# Subquestion: From IQ signal to FM modulated carrier, how its done?

The following post I have gotten as suggestion: From IQ signal to FM modulated carrier, how its done?

1. Mr Andy Walls gave an Octave simulation in his answer. For his phase computation he used fm_gain. I assume, it is frequency modulation gain, isnt? Sorry I am not an expert, but I have never heard about "gain" of a modulation. I noticed this factor depends on bit rate, sample rate and modulation factor. If i increase bit rate, sample rate will increase, fm_gain will increase as well. Could someone explain what fm_gain is, what it describes, what is its effect on phase of a signal?

2. fm_gain = pi/(Fs/2) * Rb/2 * modulation_index; I have tried to rewite it. It is given Fs = Rb * sps;then fm_gain = pi/( Rb * sps/2) * Rb/2 * modulation_index; (I use h as modulation_index)

$$fm_{gain} = \frac{\pi}{\frac{Rb \cdot sps}{2}}\cdot \frac{Rb}{2} \cdot h$$

$$fm_{gain} = \frac{\pi \cdot 2}{Rb \cdot sps}\cdot \frac{Rb}{2} \cdot h$$

$$fm_{gain} = \frac{\pi }{sps}\cdot h$$

If I used this equation in the simulation, it doesnt work. Why does it happen?

If my derivation is correct, it means fm_gain doesnt depend on bit rate and sample rate, right?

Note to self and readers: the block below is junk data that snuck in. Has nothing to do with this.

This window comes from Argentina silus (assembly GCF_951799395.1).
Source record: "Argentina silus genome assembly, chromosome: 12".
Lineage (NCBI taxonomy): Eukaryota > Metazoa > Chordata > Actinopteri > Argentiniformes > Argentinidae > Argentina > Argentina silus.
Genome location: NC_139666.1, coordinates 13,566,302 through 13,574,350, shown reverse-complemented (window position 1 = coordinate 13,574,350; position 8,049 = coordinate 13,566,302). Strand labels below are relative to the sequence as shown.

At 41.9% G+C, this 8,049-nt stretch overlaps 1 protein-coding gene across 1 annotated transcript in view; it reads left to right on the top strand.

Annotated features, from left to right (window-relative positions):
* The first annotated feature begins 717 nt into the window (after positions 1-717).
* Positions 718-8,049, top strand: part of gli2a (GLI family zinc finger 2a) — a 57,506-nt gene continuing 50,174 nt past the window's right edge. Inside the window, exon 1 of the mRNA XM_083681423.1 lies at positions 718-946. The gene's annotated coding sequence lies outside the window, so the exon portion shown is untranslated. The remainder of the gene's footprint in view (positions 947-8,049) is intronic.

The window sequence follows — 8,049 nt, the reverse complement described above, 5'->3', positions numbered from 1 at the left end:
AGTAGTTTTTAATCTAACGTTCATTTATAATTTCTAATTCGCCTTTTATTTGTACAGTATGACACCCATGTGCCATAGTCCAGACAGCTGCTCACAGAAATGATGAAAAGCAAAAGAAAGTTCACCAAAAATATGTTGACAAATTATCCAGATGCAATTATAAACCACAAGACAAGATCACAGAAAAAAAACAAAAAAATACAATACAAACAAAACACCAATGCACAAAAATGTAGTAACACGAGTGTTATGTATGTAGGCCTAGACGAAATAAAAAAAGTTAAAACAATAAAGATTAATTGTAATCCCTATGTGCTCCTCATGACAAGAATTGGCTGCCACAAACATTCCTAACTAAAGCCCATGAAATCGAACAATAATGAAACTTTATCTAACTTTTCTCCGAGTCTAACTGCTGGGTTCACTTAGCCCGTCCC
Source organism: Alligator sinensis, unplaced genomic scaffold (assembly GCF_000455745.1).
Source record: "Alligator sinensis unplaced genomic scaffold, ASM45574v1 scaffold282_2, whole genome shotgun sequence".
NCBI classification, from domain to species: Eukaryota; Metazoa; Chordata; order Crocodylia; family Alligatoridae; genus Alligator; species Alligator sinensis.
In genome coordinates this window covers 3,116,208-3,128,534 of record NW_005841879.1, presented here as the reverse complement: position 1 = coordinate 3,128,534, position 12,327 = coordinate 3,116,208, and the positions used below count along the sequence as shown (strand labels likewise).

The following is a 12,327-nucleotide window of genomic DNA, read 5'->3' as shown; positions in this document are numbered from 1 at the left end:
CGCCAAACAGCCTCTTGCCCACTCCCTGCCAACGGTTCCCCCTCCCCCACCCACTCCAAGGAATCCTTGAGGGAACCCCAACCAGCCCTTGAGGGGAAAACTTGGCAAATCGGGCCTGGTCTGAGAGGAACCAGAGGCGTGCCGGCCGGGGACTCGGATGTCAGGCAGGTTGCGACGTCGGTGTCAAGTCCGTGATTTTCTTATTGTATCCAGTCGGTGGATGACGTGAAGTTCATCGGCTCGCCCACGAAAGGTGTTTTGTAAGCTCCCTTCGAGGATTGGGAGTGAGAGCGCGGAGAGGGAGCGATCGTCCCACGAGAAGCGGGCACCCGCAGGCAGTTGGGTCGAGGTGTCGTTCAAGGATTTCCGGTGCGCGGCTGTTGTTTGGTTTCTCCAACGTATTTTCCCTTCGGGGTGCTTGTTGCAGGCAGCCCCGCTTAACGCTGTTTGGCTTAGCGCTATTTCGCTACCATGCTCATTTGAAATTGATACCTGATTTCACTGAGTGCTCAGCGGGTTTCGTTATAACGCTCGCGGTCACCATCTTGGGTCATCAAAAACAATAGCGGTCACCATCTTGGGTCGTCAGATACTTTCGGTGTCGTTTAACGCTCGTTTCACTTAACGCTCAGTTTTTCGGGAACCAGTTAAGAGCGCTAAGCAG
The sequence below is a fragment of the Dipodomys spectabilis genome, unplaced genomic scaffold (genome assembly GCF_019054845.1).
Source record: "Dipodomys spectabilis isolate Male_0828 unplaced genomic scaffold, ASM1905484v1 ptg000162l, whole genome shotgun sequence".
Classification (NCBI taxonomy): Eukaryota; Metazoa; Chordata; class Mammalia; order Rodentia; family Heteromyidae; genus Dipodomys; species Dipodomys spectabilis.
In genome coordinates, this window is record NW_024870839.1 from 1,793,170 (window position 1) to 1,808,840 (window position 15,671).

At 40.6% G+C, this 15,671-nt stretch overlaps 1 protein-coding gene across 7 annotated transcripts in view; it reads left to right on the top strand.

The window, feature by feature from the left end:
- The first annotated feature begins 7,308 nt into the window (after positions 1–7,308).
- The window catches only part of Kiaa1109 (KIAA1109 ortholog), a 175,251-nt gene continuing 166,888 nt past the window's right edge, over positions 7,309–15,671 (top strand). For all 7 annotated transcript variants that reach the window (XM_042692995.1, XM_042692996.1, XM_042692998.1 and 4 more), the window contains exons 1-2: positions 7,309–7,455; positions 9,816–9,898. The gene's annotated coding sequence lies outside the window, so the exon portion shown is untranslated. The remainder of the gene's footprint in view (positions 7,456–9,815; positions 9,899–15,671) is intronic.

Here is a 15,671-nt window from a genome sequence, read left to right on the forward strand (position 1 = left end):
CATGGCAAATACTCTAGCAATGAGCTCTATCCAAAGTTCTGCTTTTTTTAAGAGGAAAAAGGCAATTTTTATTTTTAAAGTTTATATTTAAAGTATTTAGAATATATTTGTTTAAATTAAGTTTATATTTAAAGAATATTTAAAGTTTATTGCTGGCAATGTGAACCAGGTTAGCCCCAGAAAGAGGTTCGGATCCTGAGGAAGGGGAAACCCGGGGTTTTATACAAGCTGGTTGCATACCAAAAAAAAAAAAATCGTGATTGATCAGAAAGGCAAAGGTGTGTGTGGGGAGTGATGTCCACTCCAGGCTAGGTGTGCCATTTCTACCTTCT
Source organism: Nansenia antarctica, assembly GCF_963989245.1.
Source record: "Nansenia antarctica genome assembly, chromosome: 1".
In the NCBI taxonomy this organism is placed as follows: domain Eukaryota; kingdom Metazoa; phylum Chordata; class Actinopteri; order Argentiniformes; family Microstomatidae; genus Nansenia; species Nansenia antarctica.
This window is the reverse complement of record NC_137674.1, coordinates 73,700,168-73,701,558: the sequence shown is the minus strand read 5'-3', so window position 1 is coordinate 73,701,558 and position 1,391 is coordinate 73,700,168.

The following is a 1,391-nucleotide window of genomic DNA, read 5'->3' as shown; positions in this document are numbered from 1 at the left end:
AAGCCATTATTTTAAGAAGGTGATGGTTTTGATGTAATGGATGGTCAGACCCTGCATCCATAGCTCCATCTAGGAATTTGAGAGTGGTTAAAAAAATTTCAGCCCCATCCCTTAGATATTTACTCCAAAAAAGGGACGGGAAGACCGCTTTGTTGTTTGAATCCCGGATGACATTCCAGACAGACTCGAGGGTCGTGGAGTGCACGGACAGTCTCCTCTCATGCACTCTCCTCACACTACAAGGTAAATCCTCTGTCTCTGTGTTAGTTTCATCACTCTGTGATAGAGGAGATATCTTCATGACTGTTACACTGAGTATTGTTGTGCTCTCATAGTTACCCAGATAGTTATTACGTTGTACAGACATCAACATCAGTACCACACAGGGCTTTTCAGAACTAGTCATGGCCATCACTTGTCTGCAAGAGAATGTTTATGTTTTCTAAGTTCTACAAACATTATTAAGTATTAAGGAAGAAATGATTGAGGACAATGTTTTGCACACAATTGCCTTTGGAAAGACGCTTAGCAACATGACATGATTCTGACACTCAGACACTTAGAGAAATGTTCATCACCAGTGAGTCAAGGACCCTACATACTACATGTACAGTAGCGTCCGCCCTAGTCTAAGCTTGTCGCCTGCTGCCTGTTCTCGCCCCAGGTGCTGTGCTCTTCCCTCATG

3. What is a difference between bit period and bit rate?

Bit rate and bit periodare inversely proportional , arent?

But it seems something else, according to the simulation given in the original post

Could someone explain what fm_gain is, what it describes, what is its effect on phase of a signal?

This is a requirement for MSK, and therefore applies as well to GMSK.

The gain is to set the peak frequency deviation $$f_m$$. This is the fundamental requirement that makes generalized frequency shift keying (FSK) into "Minimum Frequency Shift Keying" or MSK.

In binary FSK we use two different frequencies to transmit a "1" or a "0".

For MSK, the two frequencies are spaced as close as they can be and still be orthogonal. This orthogonality is achieved if the phase transitions $$\pi/2$$ radians in one symbol period. The rate of change of phase with time is the frequency and thus the frequency for each symbol (whether we rotate positive for a "1" or negative for a "0") is dependent on the symbol rate.